The slew rate for the AD712 is about 20 V per microsecond.

The slew rate for the LM358 is about 0.5V per microsecond.

The length of the spikes is (at least somewhat) proportional to the slew rate of the opamp.

It looks like you just need a very fast opamp if you want to make an active clamp circuit.


I went back an played with the model of the LM358.

The circuit lab simulator LM358 model has a gain bandwidth (GBW) product of 1MHz, and a slew rate of .25 V per microsecond.

If I modify them to a GBW of 10MHz and a slew rate of 2.5 V per microsecond, the spikes pretty much disappear.

The width of the spikes also depends on where the clipping occurs in the sine wave and the aimplitude of the signal - that influences how quickly the voltage is changing, which also influences how quickly the opamp has to slew its output.

You really will need a terribly fast opamp to make this work.

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  • \$\begingroup\$ thank you. Can i slow down the slew rate of the previous stage? Please see my edit. \$\endgroup\$ Commented Apr 14, 2020 at 11:47
  • \$\begingroup\$ No. If you slow it down all you'll do is distort the signal. \$\endgroup\$
    – JRE
    Commented Apr 14, 2020 at 12:01
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It is not surprising why it doesn't work. I think you are misunderstanding how a clamp diode to a power rail normally works. Or maybe you do but you chose this approach instead to try and make the clamping more accurate.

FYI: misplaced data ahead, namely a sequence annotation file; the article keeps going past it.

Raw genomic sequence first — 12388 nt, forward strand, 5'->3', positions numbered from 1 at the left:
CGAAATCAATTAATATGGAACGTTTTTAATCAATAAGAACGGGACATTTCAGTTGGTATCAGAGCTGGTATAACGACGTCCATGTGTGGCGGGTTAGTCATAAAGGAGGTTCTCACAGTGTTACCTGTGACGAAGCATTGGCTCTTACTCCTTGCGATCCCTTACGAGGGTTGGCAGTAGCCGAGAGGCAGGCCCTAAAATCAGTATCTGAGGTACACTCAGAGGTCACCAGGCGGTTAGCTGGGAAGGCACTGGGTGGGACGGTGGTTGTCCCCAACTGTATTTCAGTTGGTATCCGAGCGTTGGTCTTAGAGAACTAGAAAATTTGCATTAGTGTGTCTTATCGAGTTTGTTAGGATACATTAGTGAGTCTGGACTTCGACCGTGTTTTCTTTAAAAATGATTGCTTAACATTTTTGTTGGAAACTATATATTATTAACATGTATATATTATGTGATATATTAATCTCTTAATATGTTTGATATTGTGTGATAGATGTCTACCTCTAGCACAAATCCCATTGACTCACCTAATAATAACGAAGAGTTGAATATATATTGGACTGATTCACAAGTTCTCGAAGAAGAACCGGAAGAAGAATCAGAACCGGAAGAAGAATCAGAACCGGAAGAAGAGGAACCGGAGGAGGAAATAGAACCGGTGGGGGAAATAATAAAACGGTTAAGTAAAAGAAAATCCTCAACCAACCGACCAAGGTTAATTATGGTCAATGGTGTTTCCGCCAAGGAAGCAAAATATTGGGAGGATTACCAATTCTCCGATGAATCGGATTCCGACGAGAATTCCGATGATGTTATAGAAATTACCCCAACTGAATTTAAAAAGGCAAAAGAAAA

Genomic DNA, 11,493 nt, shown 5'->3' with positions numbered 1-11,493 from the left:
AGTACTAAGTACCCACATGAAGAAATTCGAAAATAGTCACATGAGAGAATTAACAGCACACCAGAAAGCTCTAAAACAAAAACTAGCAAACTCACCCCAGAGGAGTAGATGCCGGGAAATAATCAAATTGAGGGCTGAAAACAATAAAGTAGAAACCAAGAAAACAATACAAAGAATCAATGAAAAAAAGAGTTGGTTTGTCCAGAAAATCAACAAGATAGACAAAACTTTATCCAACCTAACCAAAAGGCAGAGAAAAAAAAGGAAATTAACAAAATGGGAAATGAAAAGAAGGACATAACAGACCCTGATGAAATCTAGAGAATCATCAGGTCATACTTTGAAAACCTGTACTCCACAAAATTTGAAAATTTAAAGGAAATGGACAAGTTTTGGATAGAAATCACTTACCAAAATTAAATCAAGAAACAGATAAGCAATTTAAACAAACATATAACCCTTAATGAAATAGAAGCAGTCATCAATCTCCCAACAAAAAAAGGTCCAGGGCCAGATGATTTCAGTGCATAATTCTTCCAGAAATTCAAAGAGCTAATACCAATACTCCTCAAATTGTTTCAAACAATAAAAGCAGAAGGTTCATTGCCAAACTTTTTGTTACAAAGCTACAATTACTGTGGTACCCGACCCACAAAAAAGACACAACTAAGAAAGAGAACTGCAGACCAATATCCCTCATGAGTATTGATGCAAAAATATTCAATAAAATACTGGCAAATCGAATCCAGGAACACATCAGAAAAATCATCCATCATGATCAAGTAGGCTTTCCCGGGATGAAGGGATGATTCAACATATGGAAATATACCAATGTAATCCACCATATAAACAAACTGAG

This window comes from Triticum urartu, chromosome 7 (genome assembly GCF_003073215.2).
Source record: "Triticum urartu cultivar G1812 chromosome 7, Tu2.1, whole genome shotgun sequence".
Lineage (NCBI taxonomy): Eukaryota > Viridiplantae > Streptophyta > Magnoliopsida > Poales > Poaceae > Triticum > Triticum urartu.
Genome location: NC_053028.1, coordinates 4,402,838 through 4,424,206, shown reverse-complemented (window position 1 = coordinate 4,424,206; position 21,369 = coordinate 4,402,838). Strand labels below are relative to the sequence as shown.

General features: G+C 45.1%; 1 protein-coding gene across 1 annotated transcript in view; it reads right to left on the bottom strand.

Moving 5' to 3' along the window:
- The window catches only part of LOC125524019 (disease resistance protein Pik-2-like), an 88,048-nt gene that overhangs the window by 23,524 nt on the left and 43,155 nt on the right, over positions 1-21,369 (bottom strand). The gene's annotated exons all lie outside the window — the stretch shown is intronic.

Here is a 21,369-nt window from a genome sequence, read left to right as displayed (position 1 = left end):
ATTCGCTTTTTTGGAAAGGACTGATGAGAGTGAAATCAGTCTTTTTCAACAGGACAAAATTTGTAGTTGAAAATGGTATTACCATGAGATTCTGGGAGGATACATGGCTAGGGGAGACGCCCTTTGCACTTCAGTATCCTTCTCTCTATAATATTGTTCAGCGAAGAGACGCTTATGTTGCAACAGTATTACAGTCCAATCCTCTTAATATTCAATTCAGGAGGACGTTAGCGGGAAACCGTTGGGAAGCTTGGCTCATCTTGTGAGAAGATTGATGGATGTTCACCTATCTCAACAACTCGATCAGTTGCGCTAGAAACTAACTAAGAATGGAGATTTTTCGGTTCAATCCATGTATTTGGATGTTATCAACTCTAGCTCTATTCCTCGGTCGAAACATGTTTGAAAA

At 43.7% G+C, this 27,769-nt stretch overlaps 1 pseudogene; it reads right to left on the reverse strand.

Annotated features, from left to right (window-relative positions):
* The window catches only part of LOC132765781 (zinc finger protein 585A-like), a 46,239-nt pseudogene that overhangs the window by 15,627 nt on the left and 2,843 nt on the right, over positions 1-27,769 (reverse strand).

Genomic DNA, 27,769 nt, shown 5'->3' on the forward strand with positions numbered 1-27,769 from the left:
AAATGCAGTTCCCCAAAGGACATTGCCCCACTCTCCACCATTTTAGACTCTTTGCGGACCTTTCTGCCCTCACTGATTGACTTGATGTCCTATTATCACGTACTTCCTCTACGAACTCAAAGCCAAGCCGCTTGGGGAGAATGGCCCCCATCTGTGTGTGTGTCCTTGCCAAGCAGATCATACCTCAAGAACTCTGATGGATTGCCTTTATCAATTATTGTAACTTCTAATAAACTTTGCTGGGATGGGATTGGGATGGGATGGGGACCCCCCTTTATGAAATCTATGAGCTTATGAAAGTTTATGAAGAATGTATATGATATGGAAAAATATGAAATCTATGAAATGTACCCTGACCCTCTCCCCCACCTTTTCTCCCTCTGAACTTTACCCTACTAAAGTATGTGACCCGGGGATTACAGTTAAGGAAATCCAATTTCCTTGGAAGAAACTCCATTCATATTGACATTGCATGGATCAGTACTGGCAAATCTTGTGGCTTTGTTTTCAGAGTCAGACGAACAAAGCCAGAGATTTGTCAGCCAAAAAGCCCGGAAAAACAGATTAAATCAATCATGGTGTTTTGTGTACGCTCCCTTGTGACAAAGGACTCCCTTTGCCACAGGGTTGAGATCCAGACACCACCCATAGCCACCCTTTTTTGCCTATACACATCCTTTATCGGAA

As it stands, it's more like you are actively trying to drive the op-amp whenever required to clamp the line making the clamping speed entirely dependent on the op-amp's closed loop bandwidth and current sinking capability. The op-amp is also saturating when not clamping which makes it even slower to clamp due to the time required to leave saturation.


Might I suggest you add a second, identical diode into the circuit so that so that the op-amp output is adjusted to be one diode forward voltage drop above your desired clamping voltage. In that way, you compensate for the forward voltage drop of D1 when it clamps.

Then just treat the op-amp as a regular regular power rail which the first diode clamps to.

Then toss a capacitor between the op-amp output to GND so it doesn't have to react so fast to absorb the spike. But mind the stability issues associated with a large capacitive load. Additional measures may need to be taken to handle this.

That way, the op-amp doesn't saturate and the cap is also there to absorb some of the clamp energy while the op-amp control loops takes time to react.


Also, I don't know why C3 is there or why R15 has to be so big. Those together will add a ton of phase delay. R15 only has to be large enough to limit the current through the clamping mechanisms. Usually this mechanism is just diode and the power supply can't be neglected, but in your case you have an op-amp here with limited drive capability but 1K still seems way too large. If you had more powerful drive via an actual power supply or external push-pull stage it R15 would not have to be so big.


But if your goal is only overvoltage protection for the ADC, I do not see why you can't just connect the clamp diode straight to a power rail. I don't see why you need to add all this fancy stuff to make a precision clamp when you just want overvoltage protection.

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  • \$\begingroup\$ thanks. The C3 is there because i have integrated the ADC filter with this clipper. Please see my edit. \$\endgroup\$ Commented Apr 14, 2020 at 11:46